In the preceding three paragraphs, I’ve covered three different ways of reframing your value proposition to your client. When explaining your value proposition, use the sales tie-downs that I wrote about yesterday to get agreement from your prospect. When they understand your value, you believe your own value, and they agree with that value, then you’re on the way to converting many of your “maybes” into paying clients, which is win-win for everybody.

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Two simple tips for closing more tax sales

When you’re sitting face to face with a prospective client, there comes a moment when you have to actually ask the prospect for their business. In old school sales lingo, this moment is referred to as closing the sale.

This is an important moment for you. This is the moment when you either obtain revenue, or you don’t. More importantly, however, this is the moment when your prospect is either going to have their problem solved, or not.

See what I did there?

This is a simple, yet powerful, mental shift that all tax professionals need to make. The prospect wouldn’t be sitting across from you (or be on the phone with you) if they didn’t have a problem that needed to be solved. Remember, the vast majority of buying decisions are more or less emotional decisions, and we humans are usually trying to accomplish one of two things: Avoid pain or obtain pleasure.

For us, we tend to work from the avoid pain side of the equation. Anything having to do with taxes or the IRS is viewed as a major source of pain within our society, and we should feel grateful for that, because it’s what keeps us in business.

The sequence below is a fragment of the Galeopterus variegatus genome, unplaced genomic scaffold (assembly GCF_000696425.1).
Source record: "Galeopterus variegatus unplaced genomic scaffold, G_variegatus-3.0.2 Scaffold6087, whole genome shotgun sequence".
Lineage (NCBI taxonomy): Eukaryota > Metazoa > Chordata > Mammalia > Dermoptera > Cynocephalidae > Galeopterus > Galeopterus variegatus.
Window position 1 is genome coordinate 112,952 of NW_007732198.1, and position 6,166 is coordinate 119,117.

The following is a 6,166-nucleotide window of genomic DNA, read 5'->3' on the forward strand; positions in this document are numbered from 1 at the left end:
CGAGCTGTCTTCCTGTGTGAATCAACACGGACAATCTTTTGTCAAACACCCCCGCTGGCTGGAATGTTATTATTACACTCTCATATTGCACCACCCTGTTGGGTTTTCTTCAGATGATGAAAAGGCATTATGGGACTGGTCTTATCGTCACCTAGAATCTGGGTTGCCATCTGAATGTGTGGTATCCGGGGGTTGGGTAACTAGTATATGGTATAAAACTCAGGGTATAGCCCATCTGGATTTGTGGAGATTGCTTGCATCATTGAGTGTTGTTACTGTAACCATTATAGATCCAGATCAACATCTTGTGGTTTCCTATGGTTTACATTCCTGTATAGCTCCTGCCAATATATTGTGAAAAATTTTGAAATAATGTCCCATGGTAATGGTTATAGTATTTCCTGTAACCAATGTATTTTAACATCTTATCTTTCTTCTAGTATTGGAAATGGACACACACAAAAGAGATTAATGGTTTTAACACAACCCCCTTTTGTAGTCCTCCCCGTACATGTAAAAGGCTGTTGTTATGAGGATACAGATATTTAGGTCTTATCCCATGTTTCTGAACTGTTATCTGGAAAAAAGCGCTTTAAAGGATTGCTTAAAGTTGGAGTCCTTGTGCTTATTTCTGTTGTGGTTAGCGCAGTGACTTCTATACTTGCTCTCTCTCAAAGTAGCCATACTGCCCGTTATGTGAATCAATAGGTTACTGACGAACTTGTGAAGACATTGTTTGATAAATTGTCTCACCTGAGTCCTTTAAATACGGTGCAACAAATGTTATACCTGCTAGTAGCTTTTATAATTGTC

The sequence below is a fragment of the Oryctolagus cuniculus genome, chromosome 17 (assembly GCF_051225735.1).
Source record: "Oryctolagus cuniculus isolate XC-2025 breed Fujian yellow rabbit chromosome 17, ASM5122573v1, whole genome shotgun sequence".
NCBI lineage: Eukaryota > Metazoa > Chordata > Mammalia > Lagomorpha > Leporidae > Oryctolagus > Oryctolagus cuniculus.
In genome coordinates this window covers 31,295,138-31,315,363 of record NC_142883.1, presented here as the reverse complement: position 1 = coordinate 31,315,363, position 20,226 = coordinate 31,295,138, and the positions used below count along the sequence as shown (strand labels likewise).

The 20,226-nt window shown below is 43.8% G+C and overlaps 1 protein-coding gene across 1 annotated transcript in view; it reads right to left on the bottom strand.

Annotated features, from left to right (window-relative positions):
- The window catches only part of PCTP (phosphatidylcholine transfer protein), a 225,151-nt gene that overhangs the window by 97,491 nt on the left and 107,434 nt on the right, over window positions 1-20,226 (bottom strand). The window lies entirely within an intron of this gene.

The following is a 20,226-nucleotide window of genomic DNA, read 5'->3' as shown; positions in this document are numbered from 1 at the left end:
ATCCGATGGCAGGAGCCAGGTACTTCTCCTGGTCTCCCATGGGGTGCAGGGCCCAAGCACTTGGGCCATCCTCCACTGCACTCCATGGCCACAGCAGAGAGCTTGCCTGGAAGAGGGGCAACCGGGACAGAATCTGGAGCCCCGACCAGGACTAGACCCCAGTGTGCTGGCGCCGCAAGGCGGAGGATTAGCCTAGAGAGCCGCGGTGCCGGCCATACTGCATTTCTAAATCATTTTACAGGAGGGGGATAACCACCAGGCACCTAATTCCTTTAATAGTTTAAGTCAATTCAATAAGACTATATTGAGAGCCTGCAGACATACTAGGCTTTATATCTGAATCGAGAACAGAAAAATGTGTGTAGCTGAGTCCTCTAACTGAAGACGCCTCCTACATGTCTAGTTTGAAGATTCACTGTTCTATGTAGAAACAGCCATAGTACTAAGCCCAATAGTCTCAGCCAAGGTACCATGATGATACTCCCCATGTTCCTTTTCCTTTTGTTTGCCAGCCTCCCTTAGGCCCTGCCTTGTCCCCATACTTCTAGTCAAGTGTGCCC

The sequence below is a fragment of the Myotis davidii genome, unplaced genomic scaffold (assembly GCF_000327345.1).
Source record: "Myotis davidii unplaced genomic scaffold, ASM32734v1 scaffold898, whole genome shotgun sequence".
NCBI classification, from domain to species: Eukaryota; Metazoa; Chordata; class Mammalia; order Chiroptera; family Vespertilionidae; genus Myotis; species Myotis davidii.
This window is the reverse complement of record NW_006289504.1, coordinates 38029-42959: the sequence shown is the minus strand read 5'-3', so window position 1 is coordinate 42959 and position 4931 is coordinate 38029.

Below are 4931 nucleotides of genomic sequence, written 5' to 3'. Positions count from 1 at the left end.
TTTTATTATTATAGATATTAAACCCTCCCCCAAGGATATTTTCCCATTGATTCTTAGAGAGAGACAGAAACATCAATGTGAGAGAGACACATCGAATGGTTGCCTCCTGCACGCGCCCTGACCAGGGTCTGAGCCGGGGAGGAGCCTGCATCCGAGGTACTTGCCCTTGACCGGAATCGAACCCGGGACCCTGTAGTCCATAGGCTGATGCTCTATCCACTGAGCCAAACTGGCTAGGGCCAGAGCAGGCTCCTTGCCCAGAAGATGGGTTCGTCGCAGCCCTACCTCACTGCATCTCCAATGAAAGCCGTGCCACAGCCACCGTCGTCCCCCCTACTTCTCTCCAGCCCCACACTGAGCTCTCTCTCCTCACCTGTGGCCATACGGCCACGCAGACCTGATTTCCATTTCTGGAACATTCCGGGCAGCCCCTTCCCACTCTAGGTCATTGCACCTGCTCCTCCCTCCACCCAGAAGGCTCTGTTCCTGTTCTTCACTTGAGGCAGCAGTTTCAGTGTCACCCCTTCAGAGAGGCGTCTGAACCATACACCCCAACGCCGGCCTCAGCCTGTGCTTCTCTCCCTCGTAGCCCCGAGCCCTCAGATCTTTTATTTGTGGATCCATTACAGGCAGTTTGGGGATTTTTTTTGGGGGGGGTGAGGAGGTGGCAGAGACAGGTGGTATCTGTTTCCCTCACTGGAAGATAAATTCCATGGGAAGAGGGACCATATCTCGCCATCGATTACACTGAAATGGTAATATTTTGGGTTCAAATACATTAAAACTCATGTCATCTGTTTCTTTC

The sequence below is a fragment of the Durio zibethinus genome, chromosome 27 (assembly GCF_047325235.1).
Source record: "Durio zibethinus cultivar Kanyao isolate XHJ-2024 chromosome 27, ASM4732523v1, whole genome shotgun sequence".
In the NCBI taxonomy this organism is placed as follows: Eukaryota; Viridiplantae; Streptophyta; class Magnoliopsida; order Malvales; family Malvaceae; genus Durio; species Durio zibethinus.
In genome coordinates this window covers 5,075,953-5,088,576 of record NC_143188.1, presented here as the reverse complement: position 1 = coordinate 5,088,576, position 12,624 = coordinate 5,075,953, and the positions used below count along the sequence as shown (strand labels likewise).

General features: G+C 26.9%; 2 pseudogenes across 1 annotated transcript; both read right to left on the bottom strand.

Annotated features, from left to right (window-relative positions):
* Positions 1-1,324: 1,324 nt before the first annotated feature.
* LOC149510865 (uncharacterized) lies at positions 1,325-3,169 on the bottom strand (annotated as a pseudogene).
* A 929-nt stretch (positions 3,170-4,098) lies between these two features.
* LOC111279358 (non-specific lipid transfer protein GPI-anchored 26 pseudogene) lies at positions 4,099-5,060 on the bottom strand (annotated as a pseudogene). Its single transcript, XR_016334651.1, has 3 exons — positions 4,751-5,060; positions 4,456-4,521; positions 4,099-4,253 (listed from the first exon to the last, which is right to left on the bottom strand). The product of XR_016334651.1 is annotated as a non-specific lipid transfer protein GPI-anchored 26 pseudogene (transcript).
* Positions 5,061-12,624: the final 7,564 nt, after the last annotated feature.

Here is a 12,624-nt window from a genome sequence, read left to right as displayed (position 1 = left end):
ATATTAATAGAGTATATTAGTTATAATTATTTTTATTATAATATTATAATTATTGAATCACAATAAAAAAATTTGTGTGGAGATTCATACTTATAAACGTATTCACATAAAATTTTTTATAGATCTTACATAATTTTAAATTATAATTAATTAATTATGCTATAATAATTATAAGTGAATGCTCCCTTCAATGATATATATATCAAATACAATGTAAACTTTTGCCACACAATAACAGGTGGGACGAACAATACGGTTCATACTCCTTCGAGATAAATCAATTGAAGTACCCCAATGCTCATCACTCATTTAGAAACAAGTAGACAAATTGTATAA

So in a sales closing situation, you must have the attitude that you’re helping the taxpayer to reduce pain in their life. You are there to provide a valuable service that they can’t provide for themselves, because it’s not their area of expertise. That’s why they’re talking to you, because you are the expert. That makes you very valuable to your prospects and clients.

Making this attitude shift is powerful because it helps to overcome any shyness you may have about quoting your fee and asking for money. Ultimately, that’s the closing moment for us: Asking somebody for money. And since we don’t eat if we don’t get paid, this is a pretty big deal.

So that’s sales closing tip #1 for today: Know that you’re solving a problem for somebody, making their life easier, and that you are worth your fee.

That attitude shift is something you might have to work on. If not, awesome! If so, it doesn’t hurt to do daily affirmations in which you remind yourself that you are a problem solver, you’re helping people, and you’re worth every dime they pay you (actually, you’re worth far more — see my article the other about raising fees).